Definitely. First recognizing the problem. For far too long, the social media platforms, those American tech companies, have led us down their own path. It isn’t about content moderation, it’s about algorithmic distribution. They will say it’s a freedom of speech issue. This is not a freedom of speech issue, it’s a freedom of reach issue. Sacha Baron Cohen said that many years ago. So, it’s about what they choose to reward. And then we go back to the business model. Shoshana Zuboff wrote this book about surveillance capitalism in 2019 and there you can see how insidious it is. It takes the essence of the humanity of each of us by seeing each post, by using the cell phone as a way to gather data about you, using machine learning to create a model of you that knows you better than you know yourself, and then AI to serve that up, your weakest moment, your most vulnerable moment, to a company. That’s called new advertising, or, to a government, the new propaganda.
So, it requires multilateral global solutions. That includes governments, the democratic states. That includes civil society, tech companies. It must be multilateral and should include countries on a global scale because we are the ones worst hit. It’s already been proven by the UN and FB that genocide happened in Myanmar and yet no one has been held accountable and it continues to happen every day because there has been no concrete changes.
So, what I have done is co-chaired an infodemics working group at the Forum on Information & Democracy. My co-chair was Marietje Schaake and what we tried to do was come up with a dozen systemic solutions for what we can do about infodemics, and more than 250 tactical solutions. I sit on the Real Facebook Oversight Board, along with Zuboff and Roger McNamee, who is a Silicon Valley insider who first invested in FB (he tried to get Sheryl Sandberg and Mark Zuckerberg to listen to him – but this was very dangerous) and Carole Cadwalladr, the British journalist who broke the Cambridge Analytica story. The board is a real-time kind of demand for the incremental changes that will force some meaningful change. And we’re also building our own tech platform at Rappler.
The second big thing is to help independent journalism survive. So a few weeks before the Nobel announcement I agreed to co-chair the International Fund for Public Interest Media with the former CEO of the NYT, Mark Thompson, and that’s where we want to go, to democratic states and turn the Overseas Development Assistance from 0.3% to media today to 1%, and that can raise a billion dollars a year that we can give to news organizations whose business models have collapsed and they can survive a time period when we can put guard rails around tech.
How can journalists regain the lost trust? How do you do that at Rappler?
You understand it’s not in your power anymore. That’s one. When we lost our gatekeeping powers and the new gatekeepers, the social media platforms… The reason we lost is complex. It’s partly because news has been commoditized. Since when does investigative journalism that holds power to account take more money and time to produce? Since when is it reduced to a page view to be compared to your police story or entertainment story? That was the beginning of the commoditization of news and frankly that was the beginning of wrong incentives for news. But think about it again, if you don’t have facts in a battle for facts then journalism becomes activism. But here’s the problem. That key word you mentioned is trust. Trust is incredibly important but part of the reason the Duterte propaganda machine attacks me and Rappler is because – and we know this because UNESCO did a study of almost half a million social media attacks against me – it figured out that 60% of the attacks were meant to tear down my credibility, to tear down Rappler’s credibility and then 40% are dehumanizing, they are sexist, misogynistic, they look for every vulnerability, anything that will shut me up. They meant to tear down my spirit and when I see this and study this it only gives me more resolve to demand accountability that 1) this shouldn’t be happening, and 2) who is doing these information operations? I think FB just announced that they will give greater protection to journalists, something that I’ve been asking since 2016. I came to them with an average of 90 hate messages per hour in 2016 and they told me I was a public figure. That’s not true, I’m not a politician, I’m a journalist, and our constitution in the Philippines is patterned from the US; we have a bill of rights and freedom or the press. The people need the facts. Back to your question, we’ll never be able to rebuild trust if the world’s largest distributor of news remains these American social media platforms that tear apart trust.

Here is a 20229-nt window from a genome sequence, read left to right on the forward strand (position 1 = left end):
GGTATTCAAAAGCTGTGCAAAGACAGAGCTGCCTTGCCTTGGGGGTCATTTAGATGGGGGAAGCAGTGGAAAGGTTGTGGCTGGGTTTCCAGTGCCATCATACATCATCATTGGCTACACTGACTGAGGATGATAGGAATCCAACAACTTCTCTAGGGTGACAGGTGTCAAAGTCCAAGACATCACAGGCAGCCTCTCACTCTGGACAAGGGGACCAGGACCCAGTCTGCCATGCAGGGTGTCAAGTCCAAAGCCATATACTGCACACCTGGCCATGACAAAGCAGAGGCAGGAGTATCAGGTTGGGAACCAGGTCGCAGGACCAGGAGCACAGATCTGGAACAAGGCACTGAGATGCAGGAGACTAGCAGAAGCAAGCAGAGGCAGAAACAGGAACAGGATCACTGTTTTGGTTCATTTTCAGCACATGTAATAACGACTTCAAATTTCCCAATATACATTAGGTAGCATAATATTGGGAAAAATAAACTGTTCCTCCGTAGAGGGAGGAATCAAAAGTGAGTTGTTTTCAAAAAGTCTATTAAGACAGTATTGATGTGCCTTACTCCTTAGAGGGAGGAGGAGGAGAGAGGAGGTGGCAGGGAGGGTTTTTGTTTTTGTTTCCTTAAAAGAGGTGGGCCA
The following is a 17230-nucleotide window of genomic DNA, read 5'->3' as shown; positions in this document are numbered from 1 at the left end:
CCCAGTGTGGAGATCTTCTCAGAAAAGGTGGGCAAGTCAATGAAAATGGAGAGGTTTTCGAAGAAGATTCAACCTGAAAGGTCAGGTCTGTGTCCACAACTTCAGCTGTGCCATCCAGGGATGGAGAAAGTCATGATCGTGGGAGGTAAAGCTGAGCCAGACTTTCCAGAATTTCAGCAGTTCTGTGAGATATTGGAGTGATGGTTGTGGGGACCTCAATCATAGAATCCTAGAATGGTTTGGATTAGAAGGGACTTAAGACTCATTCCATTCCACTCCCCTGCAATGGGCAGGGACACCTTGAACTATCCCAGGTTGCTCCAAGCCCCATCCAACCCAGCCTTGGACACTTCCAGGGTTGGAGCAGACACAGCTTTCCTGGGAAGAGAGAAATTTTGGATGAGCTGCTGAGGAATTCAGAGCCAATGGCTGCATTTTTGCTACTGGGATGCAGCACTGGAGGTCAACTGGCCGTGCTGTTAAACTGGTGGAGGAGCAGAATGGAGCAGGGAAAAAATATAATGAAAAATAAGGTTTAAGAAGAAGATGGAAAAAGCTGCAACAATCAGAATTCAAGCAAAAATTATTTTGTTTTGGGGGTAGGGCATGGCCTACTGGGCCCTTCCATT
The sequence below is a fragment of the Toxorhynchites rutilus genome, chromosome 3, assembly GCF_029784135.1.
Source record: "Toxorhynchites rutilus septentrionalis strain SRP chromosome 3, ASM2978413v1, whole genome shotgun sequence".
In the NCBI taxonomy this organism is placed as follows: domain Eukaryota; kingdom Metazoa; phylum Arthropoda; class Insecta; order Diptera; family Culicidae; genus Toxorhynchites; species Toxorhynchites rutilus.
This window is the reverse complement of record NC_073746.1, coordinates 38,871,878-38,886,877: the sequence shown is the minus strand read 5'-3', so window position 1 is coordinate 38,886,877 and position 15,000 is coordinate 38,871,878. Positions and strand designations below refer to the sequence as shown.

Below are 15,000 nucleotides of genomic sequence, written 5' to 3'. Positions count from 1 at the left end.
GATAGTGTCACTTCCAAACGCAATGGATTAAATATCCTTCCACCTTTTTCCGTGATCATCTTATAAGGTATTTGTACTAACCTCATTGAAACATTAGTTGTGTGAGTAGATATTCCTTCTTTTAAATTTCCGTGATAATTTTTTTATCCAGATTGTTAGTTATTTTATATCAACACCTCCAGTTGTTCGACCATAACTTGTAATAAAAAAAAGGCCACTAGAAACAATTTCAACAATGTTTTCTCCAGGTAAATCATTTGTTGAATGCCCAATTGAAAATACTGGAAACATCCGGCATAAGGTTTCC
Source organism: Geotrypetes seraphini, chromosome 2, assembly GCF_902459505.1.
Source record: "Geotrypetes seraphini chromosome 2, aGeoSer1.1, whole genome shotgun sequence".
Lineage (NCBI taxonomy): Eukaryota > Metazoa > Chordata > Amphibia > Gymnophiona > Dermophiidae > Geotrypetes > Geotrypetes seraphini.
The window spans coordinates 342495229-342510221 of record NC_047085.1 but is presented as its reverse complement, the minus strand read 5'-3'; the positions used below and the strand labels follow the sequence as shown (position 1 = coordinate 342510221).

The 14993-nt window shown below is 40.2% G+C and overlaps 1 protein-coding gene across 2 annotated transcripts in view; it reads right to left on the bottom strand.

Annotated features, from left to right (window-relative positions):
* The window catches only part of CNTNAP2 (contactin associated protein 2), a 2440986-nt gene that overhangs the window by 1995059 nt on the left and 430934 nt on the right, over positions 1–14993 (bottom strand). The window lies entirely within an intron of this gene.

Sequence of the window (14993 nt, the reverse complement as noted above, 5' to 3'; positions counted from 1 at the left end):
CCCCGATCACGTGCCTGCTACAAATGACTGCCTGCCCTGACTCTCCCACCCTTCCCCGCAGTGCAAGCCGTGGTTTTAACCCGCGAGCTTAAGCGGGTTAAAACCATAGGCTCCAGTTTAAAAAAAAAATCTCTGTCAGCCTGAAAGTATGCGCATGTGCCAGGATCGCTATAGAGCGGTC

Do you feel optimistic about the fact that there are now two whistleblowers against Facebook?
I would say that there are now four whistleblowers on FB. The first was Roger McNamee, the silicon valley investor, who wrote a book called “Zucked,” then there was Christopher Willey, the data analyst who created the machine behind Cambridge Analytica, and then there was Sophie Zhang, who exposed how countries were using information, and finally Frances Haugen, who said what we have thought, and it’s different this time. She had the documents that showed that the leaders knew that their algorithms were harming teenagers, that they were making choices that were harming people on their platforms for more money. This is something we have known for a long time but the shift from content moderation to algorithm distribution happened with Frances Haugen and I hope we’ll see more of that because I feel like a combination of Sisyphus, rolling the rock up the hill, and Cassandra, because I’ve been talking about this since 2016. Back then I wrote a three-part series about propaganda and the internet, how FB and algorithms impact democracy and about manufactured reality. We manually counted the impact of 26 fake accounts, so we proved that 26 fake accounts were used, followed them, and manually counted the impact they had, how many other accounts they influenced, and those 26 fake accounts influenced up to 3 millions other FB accounts. So we came under attack in 2016 because of that, because we exposed the propaganda machine and what my government was doing and the other was the brutal drug war. So in 2016 we demanded to end the impunity of Rodrigo Duterte and his brutal drug war and Mark Zuckerberg and FB.